25 August 2021
The natural world abounds with beauty and science reveals deeper patterns that provoke new questions. Science is not only a wellspring of inspiration for musicians but the tools and data of the scientific process can be used to create music as well. For example, I have used mathematical algorithms that mimic the behavior of flocking birds, predator/prey cycles and the human cardiovascular system to create some of my music compositions.
24 August 2021
Unlike many people in the sciences, I didn’t have much formal education myself. Much of what I’ve learned, I’ve learned on my feet, by wandering around behind scientists, watching and asking questions. All the more reason that the moment I first walked into the science classroom at my middle school looms large in my mind.
13 August 2021
The International Panel on Climate Change released a report this week full of a big dollop of reality — the impact human life has had on global temperature — and a dose of hope — the potential to stem change if we act quickly. I thought about what I could say about this through #AntarcticLog, skimmed through my nearly 200 comics, and stopped cold at the ones about Greta Thunberg.
6 August 2021
T-shirt weather in the northern hemisphere makes me think about measures taken to endure the extreme environments at the poles. When it comes to staying warm in high winds and low temperatures, #AntarcticLog has it covered.
4 August 2021
We arrived in the small town of McCarthy, Alaska in early June 2021 to quantify the retreat of the Kennicott Glacier just up the valley. As part of a project under direction of Dr. Regine Hock, formerly at the University of Alaska Fairbanks and now at the University of Oslo, we measured glacial melt and installed weather stations on debris-covered ice, bare ice, and high up in the mountains.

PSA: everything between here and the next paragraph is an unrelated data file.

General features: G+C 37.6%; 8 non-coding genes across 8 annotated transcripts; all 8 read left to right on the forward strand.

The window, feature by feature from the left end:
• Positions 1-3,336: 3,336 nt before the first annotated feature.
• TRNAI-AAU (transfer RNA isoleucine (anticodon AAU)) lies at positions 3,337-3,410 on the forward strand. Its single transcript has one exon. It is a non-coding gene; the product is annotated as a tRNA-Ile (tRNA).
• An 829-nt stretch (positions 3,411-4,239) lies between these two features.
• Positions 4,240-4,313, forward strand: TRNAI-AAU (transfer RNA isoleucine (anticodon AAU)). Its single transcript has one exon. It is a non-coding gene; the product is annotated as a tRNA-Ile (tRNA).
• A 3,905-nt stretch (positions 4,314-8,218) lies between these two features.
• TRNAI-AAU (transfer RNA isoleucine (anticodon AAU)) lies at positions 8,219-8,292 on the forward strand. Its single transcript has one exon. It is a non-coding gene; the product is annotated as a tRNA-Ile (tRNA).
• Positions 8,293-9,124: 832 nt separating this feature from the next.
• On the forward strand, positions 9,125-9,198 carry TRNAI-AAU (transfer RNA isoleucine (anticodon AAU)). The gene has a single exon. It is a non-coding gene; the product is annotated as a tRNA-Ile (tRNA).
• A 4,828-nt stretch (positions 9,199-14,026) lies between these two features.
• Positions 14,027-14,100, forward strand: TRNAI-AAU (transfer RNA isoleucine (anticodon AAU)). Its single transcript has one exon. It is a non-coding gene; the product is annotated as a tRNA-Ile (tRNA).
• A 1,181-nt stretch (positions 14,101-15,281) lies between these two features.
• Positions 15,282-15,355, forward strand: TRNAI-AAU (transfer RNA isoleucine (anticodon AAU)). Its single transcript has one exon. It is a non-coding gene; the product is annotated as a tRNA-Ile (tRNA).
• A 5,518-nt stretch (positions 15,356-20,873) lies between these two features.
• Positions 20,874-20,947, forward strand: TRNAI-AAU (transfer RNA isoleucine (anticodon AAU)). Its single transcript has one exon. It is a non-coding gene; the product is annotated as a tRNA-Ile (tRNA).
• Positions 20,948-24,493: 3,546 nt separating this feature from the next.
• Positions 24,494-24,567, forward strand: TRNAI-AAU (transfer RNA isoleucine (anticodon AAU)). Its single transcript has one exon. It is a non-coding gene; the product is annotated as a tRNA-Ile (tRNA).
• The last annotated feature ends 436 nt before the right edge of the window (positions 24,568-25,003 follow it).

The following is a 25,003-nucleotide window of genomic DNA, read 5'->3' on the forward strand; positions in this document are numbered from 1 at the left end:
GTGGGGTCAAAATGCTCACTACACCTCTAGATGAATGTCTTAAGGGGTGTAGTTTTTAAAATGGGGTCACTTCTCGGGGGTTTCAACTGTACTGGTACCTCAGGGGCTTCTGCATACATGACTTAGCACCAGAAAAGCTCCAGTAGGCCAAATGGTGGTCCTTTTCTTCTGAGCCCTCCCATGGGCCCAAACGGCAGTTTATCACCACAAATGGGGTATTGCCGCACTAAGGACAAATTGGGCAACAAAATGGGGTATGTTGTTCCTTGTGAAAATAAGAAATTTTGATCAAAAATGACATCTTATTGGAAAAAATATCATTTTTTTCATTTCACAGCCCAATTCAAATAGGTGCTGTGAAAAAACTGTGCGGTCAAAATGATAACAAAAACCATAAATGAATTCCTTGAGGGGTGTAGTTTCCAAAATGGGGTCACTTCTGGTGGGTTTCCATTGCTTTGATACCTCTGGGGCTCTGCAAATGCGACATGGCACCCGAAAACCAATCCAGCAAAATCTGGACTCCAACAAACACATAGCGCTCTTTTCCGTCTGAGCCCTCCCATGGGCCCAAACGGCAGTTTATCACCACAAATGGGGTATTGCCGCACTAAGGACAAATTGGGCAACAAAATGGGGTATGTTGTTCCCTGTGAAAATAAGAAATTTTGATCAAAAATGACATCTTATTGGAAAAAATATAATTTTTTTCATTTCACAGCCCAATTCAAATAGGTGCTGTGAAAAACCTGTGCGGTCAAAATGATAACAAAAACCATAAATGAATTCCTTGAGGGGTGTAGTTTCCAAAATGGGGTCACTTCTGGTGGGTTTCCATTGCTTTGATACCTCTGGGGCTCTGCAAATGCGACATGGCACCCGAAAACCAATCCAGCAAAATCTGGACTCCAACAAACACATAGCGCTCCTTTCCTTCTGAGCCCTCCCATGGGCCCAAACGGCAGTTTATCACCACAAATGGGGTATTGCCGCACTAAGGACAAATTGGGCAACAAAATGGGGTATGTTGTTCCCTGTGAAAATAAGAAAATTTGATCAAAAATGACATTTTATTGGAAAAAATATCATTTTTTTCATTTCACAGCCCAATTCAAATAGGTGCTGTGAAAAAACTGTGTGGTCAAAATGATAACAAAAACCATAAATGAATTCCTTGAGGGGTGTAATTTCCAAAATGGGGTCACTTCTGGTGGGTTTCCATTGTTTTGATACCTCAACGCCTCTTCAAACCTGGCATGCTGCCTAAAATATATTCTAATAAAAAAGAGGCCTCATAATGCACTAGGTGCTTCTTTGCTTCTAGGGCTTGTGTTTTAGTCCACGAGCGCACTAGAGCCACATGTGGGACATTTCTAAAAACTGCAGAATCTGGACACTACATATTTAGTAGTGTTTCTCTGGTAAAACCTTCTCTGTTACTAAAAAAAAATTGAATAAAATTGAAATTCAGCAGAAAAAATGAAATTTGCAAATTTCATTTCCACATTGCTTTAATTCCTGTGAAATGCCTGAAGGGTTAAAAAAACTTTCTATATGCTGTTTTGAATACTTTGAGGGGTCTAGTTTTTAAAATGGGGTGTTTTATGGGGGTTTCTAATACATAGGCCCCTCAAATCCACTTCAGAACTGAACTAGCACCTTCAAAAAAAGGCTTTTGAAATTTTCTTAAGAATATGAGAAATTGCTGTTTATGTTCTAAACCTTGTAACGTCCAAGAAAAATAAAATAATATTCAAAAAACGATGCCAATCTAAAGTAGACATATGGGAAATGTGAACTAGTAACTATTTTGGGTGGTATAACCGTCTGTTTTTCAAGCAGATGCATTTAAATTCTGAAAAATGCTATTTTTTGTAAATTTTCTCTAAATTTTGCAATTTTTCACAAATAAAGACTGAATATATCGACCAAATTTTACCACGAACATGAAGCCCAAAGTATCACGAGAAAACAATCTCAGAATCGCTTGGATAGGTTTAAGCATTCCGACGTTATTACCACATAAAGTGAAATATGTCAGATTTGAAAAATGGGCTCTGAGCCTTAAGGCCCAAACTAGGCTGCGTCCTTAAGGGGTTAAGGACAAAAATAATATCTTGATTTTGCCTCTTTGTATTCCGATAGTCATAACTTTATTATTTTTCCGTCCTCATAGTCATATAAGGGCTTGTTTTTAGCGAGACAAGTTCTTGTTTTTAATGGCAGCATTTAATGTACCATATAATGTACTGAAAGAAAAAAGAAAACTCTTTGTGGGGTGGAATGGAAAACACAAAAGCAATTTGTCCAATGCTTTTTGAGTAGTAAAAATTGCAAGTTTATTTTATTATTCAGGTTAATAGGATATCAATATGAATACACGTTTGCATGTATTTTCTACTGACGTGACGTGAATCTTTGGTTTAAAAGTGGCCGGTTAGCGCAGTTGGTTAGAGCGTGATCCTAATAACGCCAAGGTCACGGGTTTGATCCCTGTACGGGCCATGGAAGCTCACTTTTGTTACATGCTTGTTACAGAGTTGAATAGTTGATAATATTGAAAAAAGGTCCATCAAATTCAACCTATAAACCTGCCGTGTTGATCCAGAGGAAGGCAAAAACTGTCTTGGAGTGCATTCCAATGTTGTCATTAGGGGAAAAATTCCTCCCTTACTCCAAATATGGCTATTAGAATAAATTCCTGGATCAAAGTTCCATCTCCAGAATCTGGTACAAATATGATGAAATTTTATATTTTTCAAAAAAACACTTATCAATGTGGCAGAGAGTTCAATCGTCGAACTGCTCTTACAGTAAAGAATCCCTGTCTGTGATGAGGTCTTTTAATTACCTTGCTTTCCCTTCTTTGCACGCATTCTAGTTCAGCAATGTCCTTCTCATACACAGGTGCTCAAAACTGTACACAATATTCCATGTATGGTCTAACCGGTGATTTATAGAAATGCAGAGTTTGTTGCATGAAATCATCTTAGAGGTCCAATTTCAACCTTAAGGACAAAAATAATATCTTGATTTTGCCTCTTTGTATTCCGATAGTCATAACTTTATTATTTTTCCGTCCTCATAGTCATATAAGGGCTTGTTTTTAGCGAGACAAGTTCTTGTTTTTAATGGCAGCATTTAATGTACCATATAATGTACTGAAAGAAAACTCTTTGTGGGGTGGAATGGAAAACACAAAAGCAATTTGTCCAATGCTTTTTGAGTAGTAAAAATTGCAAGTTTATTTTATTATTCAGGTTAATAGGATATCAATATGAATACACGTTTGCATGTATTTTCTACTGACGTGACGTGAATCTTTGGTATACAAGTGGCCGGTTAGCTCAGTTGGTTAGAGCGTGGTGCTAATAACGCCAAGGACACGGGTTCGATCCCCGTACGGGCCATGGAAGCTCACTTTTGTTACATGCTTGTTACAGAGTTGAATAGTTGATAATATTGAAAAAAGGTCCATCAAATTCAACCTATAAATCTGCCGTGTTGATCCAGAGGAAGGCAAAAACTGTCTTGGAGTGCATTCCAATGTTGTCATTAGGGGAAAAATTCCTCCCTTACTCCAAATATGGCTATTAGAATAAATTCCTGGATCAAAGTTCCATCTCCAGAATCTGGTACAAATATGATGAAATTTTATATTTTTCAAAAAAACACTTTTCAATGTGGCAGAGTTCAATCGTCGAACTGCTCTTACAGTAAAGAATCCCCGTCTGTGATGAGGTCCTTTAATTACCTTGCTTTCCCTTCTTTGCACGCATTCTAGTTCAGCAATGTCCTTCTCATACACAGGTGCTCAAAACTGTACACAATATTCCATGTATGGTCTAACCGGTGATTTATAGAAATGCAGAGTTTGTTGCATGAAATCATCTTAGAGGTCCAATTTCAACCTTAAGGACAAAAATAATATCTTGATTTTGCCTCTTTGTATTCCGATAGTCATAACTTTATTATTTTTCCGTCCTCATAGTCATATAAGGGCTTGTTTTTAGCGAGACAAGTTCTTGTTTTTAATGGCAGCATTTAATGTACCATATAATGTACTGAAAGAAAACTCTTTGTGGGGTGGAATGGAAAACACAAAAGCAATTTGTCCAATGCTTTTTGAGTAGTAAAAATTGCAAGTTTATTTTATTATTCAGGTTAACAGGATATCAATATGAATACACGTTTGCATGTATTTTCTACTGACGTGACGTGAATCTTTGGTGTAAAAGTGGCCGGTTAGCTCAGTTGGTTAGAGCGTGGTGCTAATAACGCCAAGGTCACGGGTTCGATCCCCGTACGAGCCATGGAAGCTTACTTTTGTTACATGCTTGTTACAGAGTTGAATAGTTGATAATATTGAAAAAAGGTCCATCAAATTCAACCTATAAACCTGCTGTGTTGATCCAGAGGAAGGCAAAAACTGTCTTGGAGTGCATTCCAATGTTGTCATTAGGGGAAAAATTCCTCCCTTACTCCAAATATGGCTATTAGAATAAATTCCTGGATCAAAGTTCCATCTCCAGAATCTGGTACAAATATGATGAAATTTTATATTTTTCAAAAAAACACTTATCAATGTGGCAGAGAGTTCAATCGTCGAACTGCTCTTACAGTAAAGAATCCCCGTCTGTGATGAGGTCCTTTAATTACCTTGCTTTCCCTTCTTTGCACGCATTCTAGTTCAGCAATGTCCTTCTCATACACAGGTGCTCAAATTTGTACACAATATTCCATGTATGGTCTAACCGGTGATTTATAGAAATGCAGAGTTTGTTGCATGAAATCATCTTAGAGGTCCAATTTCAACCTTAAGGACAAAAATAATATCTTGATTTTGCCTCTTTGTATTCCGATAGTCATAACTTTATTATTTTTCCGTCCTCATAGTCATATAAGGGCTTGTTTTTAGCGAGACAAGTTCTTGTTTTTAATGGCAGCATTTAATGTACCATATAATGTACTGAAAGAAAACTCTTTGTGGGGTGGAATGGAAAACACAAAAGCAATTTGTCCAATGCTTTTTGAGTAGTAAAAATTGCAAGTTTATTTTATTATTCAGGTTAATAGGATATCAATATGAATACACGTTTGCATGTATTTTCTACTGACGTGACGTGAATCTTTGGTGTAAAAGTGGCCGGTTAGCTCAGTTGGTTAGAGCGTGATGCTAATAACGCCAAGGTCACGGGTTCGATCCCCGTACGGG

2 August 2021
This summer, something beautiful and unique took place in the STEM education world. Run by Blue Marble Space Institute of Science (BMSIS), an online Astrobiology Studies for Kids (ASK) program invited undergraduate students from all over the world to discuss astrobiology with dozens of pre-teens. The topics ranged from exoplanets, planetary geology, and ocean worlds to space fungi, astrovirology, and cyborgs.
30 July 2021
It’s frying hot in these parts, getting to be the Dog Days of Summer. So I thought I’d fill you in on the story behind some of the coolest science — and people — I know, while also filling you in on the sometimes serendipitous way that #AntarcticLog comics come together.
26 July 2021
Are you interested in breaking down jargon in your scientific field to be more inclusive of others? I found a community-oriented science project did just that. After receiving messages and questions about the state of water systems in Oklahoma during late spring/early summer of 2020, I knew there was an interest within my community to understand water quality.
23 July 2021
Palmer Station sits right at the ocean’s edge, at the foot of the Marr Ice Piedmont — the foothills of the glacier. In just decades, the ice has receded at least a quarter of a mile, revealing hidden islands. At the same time, conditions have led penguins and other resident fauna and flora to alter their migrations and nesting patterns. It didn’t take me long to realize that everything at Palmer has to do with climate change. The Antarctic Peninsula is warming at a rate five times that of the rest of the world — and demonstrates the future if climate change cannot be stemmed through human action.
16 July 2021
Every #AntarcticLog starts with a doodle: an image that comes to me while I’m reading or listening to or otherwise learning something; an image that leads to a story I’m about to tell in comic form.